With the US offshore wind market heating up, several new designs for service operation vessels (SOVs) have been unveiled from shipbuilders, including one from Singapore’s ST Engineering that will have batteries and built-in condition-based maintenance.
The marine arm of Singapore’s ST Engineering has developed the SOV design with an energy storage system based on its Eco-hull for low fuel consumption and enhanced seakeeping characteristics to maximise crew comfort of the crew, service personnel and specialists.
Configured with two azimuth-type main propulsion propellers, two tunnel bow thrusters and one retractable azimuth forward thruster, the SOV is dynamic positioning class 2 capable (DP2) with a heave-compensated gangway. This combination will allow the SOV to safely transfer personnel from onboard to service offshore wind turbines. Additionally, a cargo/passenger lift with six fixed levels provides zero-step access-and-transfer for the technician and cargo from the vessel to the turbine’s transition piece (TP) through the gangway.
Among the other onboard equipment is a 3D-motion compensated knuckle boom crane to provide covering access to TP and the operational areas for boat landings. The SOV has a large clear space for deck preparation and is fitted with a container skidding system, suitable for up to 20 ft (6 m) containers.
For the comfort of crew and personnel, ST Engineering said special attention has been paid to the noise and vibration characteristics in its design, with a ‘5-star hotel’ standard interior design and customisable facilities. The vessel can accommodate up to 85 service personnel and crew for servicing the offshore windfarms.
To maximise operational efficiency and reduce any unplanned downtime, ST Engineering has integrated NERVA ship management and sense-making systems (NERVA SMS2). The ABS-certified NERVA SMS2 adopts data analytics and machine learning techniques to perform predictive maintenance and condition-based monitoring of the equipment, providing prescriptive and pre-emptive data to operators for better decision making.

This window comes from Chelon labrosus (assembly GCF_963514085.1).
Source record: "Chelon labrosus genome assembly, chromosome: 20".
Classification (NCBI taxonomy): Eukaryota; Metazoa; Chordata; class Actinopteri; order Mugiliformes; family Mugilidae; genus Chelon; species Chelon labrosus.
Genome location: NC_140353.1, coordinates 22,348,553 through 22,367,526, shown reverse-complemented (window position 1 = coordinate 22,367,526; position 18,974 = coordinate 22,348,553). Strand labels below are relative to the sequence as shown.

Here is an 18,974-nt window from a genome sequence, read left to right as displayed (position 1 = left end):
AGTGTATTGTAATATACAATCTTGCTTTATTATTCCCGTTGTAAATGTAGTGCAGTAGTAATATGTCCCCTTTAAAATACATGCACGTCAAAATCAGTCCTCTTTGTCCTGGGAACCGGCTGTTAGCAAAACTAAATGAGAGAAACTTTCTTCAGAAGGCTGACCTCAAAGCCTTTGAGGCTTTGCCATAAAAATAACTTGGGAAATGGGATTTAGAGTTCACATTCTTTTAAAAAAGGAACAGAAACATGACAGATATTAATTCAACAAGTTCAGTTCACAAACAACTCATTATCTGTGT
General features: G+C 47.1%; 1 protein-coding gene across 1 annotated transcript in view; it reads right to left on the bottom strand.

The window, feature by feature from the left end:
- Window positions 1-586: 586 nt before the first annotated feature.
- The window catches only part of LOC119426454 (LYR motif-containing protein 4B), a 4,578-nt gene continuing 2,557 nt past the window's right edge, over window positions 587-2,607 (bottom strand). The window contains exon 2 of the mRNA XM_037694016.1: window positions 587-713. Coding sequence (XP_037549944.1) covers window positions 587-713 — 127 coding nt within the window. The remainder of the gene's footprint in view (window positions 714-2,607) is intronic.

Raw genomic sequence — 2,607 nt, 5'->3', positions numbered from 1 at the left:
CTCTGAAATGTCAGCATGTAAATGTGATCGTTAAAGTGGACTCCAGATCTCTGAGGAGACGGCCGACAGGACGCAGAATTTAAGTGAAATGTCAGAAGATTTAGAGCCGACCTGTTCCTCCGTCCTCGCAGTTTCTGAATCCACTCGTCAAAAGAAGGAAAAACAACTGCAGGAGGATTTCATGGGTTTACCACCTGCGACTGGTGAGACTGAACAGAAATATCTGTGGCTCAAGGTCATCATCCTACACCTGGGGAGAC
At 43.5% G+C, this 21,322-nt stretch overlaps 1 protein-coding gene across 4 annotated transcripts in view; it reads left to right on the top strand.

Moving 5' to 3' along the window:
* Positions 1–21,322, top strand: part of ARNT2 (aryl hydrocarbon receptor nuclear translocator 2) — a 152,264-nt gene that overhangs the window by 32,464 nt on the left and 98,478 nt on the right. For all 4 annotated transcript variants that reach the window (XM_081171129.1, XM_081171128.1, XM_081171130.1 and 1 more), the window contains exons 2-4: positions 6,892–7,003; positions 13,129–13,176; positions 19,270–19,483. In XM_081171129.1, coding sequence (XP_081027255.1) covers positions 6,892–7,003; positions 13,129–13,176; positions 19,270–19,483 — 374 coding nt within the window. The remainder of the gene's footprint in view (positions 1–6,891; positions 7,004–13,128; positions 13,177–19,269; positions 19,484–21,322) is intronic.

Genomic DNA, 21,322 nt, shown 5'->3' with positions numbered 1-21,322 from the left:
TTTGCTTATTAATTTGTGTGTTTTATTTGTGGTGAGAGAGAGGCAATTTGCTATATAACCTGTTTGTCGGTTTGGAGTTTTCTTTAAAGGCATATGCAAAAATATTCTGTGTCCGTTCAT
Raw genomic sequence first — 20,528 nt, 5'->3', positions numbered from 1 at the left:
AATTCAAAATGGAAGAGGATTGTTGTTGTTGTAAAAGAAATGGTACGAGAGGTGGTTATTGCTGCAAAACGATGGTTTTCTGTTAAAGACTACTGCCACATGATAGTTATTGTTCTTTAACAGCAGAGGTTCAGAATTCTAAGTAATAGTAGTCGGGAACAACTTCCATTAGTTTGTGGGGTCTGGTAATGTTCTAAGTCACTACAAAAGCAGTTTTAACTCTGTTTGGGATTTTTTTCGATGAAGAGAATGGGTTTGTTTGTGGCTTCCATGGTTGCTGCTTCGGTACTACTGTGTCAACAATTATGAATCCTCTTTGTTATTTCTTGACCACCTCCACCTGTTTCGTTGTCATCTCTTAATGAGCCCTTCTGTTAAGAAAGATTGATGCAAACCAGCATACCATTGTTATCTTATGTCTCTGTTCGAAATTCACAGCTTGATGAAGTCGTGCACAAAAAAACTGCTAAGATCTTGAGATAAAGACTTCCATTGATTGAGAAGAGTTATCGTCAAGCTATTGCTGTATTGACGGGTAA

“Having identified the renewables segment as well-suited to ST Engineering’s capabilities, the SOV concept is targeted at operators looking for a more cost-effective and reliable engineering solution that can be customised,” said ST Engineering senior manager Phoebe Lim. “ST Engineering can cater to the needs of global developers and operators, so the construction is available out of both Singapore and US shipyards,” she said.
Change at the top at VT Halter
No US shipyard as yet has built an SOV, but ST Engineering’s US shipyard, VT Halter Marine in Pascagoula, Mississippi, has a long history of constructing vessels for the offshore oil and gas market. Most recently, VT Halter Marine has secured contracts to build the first LNG bunker articulated tug barge (ATB) for Q-LNG for the US, US Navy berthing barges and the US Coast Guard Polar Security Cutter (PSC).
The Mississippi shipyard recently shook up its leadership, naming Robert Merchant president and chief executive, replacing Ron Baczkowski, who held the position since 2018.
Much of Mr Merchant’s career was spent at Ingalls Shipbuilding in Pascagoula, spending almost five years as vice president.
Mr Merchent has a Bachelor’s of Science in business management from the University of Southern Mississippi, with certificates on executive leadership from the Harvard Business School, executive finance from the Wharton School of Business and executive marketing from the University of Maryland.